Are shoppers in China fatigued by the country’s three commercialized romantic festive days? Enthusiasm for Qixi Festival, China’s traditional lovey-dovey occasion, indicates they aren’t.
“It is one of the highest-spending events of the year,” says Aurelien Rigart, co-founder and VP at digital consultancy ITC.
This year, the festival falls on August 22. During last year’s Qixi Festival, despite the pandemic, hotel bookings, flower sales, and restaurant orders increased two to three fold compared to the previous year. Sales for popular female gifting categories lipstick, gold jewelry, and fashion watches surged 103 percent, 280 percent, and 400 percent year on year, respectively.
The Qixi festival is an occasion for brands to boost demand.
“Some Chinese netizens await the festival with excitement, and others don’t plan to celebrate it at all. But even if they don’t celebrate it, they still enjoy the unique poetic vision in luxury marketing campaigns,” says Anaïs Bournonville, co-founder of Chinese marketing agency Reverse Group.
Some brands deploy longer campaigns over the festival to maximize the occasion by extending the marketing warm-up period.
“Clarins and Laneige started their campaigns one month before Qixi. Notably, Moschino began its promotions one and a half months ahead,” says Rigart.
Jing Daily looks at the key trends defining luxury brands’ Qixi campaigns this year.
Inspired by Chinese mythology
China’s Qixi Festival has been observed for over 2,000 years. The origin myth centers on two star-crossed lovers — Zhinu (织女), daughter of a powerful goddess, and Niulang (牛郎), a mere mortal — who fall in love. But Zhinu’s mother separates them, bringing her daughter back to heaven. The two lovers can only reunite once a year, on Qixi Festival, when magpies form a bridge connecting Earth with heaven.
Loewe adapted this love story to a modern social context, with actor Leo Wu, the maison’s global ambassador playing the protagonist in a long-distance relationship. In the short promo film, the partners express their longing for each other by making origami stars, and their joy when they finally reunite.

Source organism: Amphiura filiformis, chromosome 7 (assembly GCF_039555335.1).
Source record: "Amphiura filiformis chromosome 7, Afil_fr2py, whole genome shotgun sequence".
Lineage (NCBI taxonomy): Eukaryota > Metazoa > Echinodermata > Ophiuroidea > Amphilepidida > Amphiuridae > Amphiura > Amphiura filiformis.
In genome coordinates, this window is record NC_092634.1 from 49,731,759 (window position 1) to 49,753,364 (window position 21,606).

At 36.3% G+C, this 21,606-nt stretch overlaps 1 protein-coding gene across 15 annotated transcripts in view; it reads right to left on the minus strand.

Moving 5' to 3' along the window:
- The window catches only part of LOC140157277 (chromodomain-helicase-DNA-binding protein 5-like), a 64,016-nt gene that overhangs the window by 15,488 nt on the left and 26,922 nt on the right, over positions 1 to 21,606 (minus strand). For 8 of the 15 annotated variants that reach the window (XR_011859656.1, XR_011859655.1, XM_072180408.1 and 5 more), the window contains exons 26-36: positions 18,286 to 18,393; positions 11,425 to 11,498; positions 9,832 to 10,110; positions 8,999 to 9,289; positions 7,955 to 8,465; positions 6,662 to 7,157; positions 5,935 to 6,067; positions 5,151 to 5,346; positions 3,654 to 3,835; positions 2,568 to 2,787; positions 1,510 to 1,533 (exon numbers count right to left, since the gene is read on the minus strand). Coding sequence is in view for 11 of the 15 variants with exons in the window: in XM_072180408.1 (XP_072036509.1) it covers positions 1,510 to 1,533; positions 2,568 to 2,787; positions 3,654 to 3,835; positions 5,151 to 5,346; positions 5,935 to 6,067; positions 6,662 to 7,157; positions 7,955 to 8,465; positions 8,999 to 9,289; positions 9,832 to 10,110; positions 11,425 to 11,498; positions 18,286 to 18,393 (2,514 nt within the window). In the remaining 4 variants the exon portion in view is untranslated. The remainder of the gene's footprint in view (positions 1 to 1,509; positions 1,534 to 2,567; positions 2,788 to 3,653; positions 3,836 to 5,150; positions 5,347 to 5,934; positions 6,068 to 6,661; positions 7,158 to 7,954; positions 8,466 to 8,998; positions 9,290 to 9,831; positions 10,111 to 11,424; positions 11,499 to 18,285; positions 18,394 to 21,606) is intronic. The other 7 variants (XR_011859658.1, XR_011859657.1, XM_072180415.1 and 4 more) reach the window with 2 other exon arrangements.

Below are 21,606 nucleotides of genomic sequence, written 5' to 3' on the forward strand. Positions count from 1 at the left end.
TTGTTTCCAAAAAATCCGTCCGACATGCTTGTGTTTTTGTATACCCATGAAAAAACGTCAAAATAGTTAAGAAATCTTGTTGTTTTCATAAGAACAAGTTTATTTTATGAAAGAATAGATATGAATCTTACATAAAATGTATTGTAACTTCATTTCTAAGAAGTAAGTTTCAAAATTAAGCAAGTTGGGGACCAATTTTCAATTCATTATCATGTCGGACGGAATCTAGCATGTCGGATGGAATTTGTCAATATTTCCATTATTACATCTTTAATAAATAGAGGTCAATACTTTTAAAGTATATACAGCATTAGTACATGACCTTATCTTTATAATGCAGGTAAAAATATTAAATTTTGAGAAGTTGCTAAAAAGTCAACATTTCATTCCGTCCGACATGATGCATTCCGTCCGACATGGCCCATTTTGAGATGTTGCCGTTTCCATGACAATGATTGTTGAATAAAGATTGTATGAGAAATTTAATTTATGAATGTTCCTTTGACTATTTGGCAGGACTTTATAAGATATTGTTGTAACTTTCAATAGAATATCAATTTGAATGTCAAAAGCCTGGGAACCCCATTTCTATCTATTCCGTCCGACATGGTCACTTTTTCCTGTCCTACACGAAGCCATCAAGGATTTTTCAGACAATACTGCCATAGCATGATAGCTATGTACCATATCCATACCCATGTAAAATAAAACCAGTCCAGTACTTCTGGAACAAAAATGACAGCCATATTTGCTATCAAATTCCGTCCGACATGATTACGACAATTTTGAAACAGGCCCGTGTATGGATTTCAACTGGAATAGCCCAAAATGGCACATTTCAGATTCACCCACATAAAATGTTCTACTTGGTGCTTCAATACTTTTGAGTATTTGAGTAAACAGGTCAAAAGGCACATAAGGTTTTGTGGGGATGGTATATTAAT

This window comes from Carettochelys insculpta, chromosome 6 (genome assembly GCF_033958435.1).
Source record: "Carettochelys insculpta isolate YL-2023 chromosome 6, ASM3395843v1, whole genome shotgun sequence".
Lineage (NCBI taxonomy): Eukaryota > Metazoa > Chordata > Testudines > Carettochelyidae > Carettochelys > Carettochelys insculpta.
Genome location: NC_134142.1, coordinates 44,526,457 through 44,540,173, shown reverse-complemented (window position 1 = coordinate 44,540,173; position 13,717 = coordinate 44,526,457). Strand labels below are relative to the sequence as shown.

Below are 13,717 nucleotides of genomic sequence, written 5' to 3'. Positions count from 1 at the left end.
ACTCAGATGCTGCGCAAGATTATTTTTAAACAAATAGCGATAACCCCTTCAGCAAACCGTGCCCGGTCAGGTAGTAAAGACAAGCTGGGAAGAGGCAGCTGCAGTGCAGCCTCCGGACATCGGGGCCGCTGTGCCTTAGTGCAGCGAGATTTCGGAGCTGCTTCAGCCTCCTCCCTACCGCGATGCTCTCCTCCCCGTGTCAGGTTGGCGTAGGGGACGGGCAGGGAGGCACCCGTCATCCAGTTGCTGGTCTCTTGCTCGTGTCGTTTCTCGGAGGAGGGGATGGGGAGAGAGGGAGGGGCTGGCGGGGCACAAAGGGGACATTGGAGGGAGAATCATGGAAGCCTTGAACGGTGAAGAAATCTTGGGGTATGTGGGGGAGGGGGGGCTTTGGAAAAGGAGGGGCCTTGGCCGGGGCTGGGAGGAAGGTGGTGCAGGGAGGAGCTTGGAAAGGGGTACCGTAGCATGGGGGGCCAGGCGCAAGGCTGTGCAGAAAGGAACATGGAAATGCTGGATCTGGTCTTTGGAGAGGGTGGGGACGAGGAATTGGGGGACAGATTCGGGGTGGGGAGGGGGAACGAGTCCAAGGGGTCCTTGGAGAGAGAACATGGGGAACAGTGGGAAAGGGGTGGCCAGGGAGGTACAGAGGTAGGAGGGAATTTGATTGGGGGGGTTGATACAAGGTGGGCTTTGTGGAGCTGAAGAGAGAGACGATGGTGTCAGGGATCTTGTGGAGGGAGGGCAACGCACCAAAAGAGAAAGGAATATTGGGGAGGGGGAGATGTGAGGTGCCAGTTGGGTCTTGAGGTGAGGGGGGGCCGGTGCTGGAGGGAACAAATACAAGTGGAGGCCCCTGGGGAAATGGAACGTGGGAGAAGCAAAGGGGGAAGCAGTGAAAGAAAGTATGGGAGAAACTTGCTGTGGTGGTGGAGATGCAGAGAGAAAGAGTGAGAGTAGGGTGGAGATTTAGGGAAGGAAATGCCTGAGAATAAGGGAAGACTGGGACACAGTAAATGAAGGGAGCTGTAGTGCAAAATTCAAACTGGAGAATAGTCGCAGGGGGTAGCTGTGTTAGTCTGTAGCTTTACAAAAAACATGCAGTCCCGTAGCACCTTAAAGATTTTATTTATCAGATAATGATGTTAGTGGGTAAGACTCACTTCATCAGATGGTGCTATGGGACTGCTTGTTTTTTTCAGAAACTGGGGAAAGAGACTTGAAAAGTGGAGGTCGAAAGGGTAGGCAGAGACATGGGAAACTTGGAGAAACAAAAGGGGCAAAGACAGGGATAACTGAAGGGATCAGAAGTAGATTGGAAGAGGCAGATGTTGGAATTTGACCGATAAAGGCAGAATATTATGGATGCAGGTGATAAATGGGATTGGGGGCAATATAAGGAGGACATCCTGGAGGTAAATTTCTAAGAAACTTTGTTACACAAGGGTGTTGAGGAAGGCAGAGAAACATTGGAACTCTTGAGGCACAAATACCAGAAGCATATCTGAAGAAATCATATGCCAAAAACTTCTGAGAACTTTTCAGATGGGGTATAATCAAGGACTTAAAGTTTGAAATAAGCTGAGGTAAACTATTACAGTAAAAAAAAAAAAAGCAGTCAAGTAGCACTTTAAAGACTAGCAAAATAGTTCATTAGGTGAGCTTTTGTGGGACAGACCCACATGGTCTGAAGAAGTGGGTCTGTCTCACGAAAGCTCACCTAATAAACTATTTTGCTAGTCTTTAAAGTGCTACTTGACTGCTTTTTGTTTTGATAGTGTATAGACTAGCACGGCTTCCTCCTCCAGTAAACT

The Spanish fashion house’s Qixi limited edition Hammock Hobo mini bag’s shape recalls the origami star symbol, making the gift meaningful for consumers in China.
Italian house Prada has also created a Qixi campaign recalling the festival’s origins. The ad features famous actor Tan Jianci and model Li Wen, who, despite being physically apart, express their heartfelt connection.
Lastly, Maison Margiela sets the myth in a desert, with the two protagonists located at the opposite ends of the arid land. Although far apart, the two lovers feel each other’s presence, and embark on a quest to meet.
“Young Chinese consumers are gravitating more towards national values and ‘Made-in-China’ offerings, and thus are increasingly drawn to the traditional Qixi romantic festival,” says Rigart.
This year, several brands are featuring real-life couples that embody love to enable consumers to mirror themselves.
Louis Vuitton enrolled married couple supermodel Xi Mengyao and entrepreneur Mario Ho to promote and feature in its Qixi campaign. The couple is well known in China given their appearance on the popular TV show Happy Trio (幸福三重奏). Besides the commercial ad, Louis Vuitton continued to promote its lifestyle categories — fashion, watches, footwear, tech devices, jewelry, and fragrances — as gift ideas for Qixi, an initiative that was launched for China’s ‘I Love You’ Day, also known as 520 Day, on May 20.